Reading: Primate Self-Medication, Passive Prevention and Active Treatment - A Brief Review

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Primate Self-Medication, Passive Prevention and Active Treatment - A Brief Review

Author:

Michael A. Huffman

Section of Social Systems Evolution, Primate Research Institute, Kyoto University, JP
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Abstract

Parasites and pathogens are a source of diseases that can affect the health, behavior and reproductive fitness of an individual. The study of animal self-medication as a science is relatively new, but traditional societies have long looked to animals for clues to nature’s medicine cabinet. Evidence of self-medication is widespread throughout the animal kingdom. To date, research has classified health maintenance and self-medicative behaviors into five levels: 1) ‘sick behaviors’; 2) behavioral avoidance or reduction of the possibility for disease transmission; 3) dietary selection of items with a preventative or health maintenance effect; 4) ingestion of a substance for the curative treatment of a disease or the symptoms thereof, and; 5) application of a substance to the body or a living space for the treatment or control of vectors or external health condition. Among the groups of animals studied to date, primates have provided the most details for level 3 and 4 behaviors, exemplified by such diverse dietary selection and behaviors as bitter pith chewing and whole leaf swallowing behaviors, used directly in response to increased levels of parasite infection.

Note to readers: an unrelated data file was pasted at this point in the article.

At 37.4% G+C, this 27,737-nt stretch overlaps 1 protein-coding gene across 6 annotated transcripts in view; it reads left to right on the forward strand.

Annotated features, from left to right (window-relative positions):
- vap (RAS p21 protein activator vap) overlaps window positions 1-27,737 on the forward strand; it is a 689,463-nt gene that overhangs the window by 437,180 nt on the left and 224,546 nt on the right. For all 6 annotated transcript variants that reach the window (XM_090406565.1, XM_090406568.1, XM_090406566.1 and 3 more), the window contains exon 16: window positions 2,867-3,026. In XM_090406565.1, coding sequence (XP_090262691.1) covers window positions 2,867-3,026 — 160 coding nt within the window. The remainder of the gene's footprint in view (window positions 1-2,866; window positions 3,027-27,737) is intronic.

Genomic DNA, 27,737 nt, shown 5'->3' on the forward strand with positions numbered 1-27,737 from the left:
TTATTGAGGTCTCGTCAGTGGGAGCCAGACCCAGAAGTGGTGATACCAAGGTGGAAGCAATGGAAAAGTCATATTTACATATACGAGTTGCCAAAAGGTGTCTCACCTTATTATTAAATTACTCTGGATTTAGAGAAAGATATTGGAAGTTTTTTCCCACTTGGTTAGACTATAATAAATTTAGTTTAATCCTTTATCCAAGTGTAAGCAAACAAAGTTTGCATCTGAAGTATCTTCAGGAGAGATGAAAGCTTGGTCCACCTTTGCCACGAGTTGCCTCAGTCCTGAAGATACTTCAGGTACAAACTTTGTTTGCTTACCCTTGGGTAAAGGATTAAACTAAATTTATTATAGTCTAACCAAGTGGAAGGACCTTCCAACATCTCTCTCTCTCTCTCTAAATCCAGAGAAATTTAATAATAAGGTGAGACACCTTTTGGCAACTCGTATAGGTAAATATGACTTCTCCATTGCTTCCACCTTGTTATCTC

How to Cite: Huffman, M.A., (2017). Primate Self-Medication, Passive Prevention and Active Treatment - A Brief Review. International Journal of Multidisciplinary Studies. 3(2), pp.1–10. DOI: http://doi.org/10.4038/ijms.v3i2.1
Published on 28 Jan 2017.
Peer Reviewed

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